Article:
The problem facing an independent Scotland – at least initially – is that it would be driven by the current UK military structure. It would be more sensible to sit down and acquire equipment after setting out the country’s military objectives in a new security policy, says Chalmers.

When it comes to training military aircrew, the rump UK would naturally want to prioritise its own forces and would therefore probably want to charge Scotland a full market rate for simulator use or basic and advanced flying training. “But that would still be a lot cheaper than Scotland trying to replicate it on a smaller scale.”

In terms of bases, the UK might want to maintain an interest north of the border (for intercepting Russian aircraft coming round the North Cape, for example), which could lead to Leuchars being designated a joint Scottish/UK base.

Would that arrangement lead to problems if Edinburgh and London took differing foreign policy positions on some future issue? “There are so many uncertainties involved in this,” admits Chalmers. “So much depends on the broader outcome of negotiations between the two countries.”

In a statement to Flight, a Scottish government spokeswoman accepted that much of the detail of a future Scottish air arm would be subject to negotiation.

“A priority in the period between the referendum and independence day would include the establishment of a military staff to advise the Scottish government in the transition and development of appropriate defence capabilities.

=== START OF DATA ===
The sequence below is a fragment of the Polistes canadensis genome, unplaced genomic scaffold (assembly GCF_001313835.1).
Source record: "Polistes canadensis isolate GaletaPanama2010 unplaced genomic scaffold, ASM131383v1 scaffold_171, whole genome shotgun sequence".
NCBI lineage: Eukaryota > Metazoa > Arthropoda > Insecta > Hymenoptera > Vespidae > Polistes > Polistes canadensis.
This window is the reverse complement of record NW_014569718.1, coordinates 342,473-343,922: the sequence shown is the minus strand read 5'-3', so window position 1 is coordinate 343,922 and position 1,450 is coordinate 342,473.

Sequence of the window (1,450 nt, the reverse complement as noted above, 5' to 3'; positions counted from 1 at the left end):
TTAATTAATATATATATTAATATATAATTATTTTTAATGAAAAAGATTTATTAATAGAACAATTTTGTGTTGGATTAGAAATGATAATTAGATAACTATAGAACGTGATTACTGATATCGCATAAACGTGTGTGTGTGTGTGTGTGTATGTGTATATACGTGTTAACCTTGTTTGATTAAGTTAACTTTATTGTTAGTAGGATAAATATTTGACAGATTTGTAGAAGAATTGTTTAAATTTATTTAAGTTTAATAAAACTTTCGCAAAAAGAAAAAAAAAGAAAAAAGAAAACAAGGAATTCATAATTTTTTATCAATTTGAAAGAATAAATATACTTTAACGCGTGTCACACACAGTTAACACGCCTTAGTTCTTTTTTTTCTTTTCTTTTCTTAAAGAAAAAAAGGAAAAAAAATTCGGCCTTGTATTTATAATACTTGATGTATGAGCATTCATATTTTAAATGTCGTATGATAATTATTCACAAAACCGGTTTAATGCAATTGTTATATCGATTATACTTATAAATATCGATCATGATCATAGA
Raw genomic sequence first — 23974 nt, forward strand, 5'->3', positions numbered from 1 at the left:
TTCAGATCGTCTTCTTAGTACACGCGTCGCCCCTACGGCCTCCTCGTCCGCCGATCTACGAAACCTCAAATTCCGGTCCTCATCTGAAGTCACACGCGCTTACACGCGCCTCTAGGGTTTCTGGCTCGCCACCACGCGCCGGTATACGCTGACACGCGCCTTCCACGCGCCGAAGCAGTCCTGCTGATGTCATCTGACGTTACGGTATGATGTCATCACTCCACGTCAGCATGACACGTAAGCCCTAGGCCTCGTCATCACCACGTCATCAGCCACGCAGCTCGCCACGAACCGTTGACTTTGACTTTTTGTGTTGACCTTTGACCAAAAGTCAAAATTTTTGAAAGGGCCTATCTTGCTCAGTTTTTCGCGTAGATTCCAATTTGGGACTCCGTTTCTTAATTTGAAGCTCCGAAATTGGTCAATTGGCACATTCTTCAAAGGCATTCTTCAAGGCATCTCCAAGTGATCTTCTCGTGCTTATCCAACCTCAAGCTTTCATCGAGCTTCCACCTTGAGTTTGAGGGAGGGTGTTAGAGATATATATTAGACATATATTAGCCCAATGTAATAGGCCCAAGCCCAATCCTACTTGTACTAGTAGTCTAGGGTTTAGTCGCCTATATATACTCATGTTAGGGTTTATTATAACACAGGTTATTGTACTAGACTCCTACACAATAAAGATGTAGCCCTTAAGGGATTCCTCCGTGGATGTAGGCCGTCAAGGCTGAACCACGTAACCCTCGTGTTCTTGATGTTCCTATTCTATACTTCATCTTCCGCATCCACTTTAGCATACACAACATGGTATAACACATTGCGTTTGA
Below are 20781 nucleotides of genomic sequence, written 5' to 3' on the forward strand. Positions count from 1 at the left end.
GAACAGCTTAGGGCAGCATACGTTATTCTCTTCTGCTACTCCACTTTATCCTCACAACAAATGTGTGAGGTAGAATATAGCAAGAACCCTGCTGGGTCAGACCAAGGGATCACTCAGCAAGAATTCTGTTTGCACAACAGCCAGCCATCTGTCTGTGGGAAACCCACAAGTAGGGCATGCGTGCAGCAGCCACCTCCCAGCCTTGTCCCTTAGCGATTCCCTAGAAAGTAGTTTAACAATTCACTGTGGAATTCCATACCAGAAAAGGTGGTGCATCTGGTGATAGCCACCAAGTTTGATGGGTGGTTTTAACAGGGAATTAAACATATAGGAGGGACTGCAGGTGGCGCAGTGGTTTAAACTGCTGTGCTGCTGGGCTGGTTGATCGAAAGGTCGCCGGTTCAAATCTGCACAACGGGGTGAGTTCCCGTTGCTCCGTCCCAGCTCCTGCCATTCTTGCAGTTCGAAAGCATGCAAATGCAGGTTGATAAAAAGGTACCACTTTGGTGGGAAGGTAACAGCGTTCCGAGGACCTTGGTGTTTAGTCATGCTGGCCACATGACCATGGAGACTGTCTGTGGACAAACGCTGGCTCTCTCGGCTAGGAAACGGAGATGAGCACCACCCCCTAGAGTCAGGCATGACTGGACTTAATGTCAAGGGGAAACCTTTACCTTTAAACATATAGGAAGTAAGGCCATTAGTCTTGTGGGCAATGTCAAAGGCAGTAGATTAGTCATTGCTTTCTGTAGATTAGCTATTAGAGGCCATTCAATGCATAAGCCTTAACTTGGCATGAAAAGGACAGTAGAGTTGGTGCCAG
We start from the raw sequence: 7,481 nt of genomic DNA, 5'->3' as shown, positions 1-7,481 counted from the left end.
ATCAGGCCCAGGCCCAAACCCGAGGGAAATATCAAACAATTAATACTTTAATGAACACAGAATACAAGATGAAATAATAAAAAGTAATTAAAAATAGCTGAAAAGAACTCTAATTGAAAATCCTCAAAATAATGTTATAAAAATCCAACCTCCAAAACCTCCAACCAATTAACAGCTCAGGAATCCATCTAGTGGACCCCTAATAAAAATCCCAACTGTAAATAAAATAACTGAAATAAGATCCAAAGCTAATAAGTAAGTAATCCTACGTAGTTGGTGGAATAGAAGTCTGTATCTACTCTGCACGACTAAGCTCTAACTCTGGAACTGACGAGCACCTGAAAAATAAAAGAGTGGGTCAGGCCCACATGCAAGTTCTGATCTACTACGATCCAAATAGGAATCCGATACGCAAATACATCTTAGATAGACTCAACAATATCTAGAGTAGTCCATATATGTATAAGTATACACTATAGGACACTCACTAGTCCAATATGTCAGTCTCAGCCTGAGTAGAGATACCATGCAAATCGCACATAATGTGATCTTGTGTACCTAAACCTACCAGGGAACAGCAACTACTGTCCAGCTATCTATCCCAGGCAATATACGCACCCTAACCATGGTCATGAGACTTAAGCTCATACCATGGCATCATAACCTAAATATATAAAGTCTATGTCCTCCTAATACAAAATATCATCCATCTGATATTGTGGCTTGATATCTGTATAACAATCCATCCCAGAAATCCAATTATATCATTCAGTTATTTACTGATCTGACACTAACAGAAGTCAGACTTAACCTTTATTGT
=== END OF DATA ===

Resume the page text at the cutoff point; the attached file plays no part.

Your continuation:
“A further priority would be negotiation with the rest of the UK of a first tranche of defence assets to transfer to Scottish defence forces.

“That would then form the basis for further detailed decision-making about the development of defence capabilities, including numbers, types and specific locations of capabilities.”

The Scottish government is committed to an annual ‘defence and security’ budget of £2.5 billion.

“This will give Scotland the opportunity to develop specific defence capabilities that better meet Scotland's needs and circumstances. In the event of a vote for independence, Scotland would inherit a share of existing UK defence assets, providing most of the equipment needed to establish Scotland's defence forces in the immediate post-independence period.”


Although Scotland and England have been united de facto since the 1603 Union of the Crowns, when King James VI of Scotland also became King James I of England, and formally since the 1707 Act of Union, Scotland has had, particularly in modern times, a significant degree of autonomy. This takes into account its differing legal, educational and religious systems.

In 1999, a policy of devolution saw a Scottish parliament set up in Edinburgh, responsible for most aspects of Scottish governance. In 2011 the Scottish National Party, whose aim is an independent Scotland, won a majority of seats in the Edinburgh parliament and immediately demanded a referendum on independence.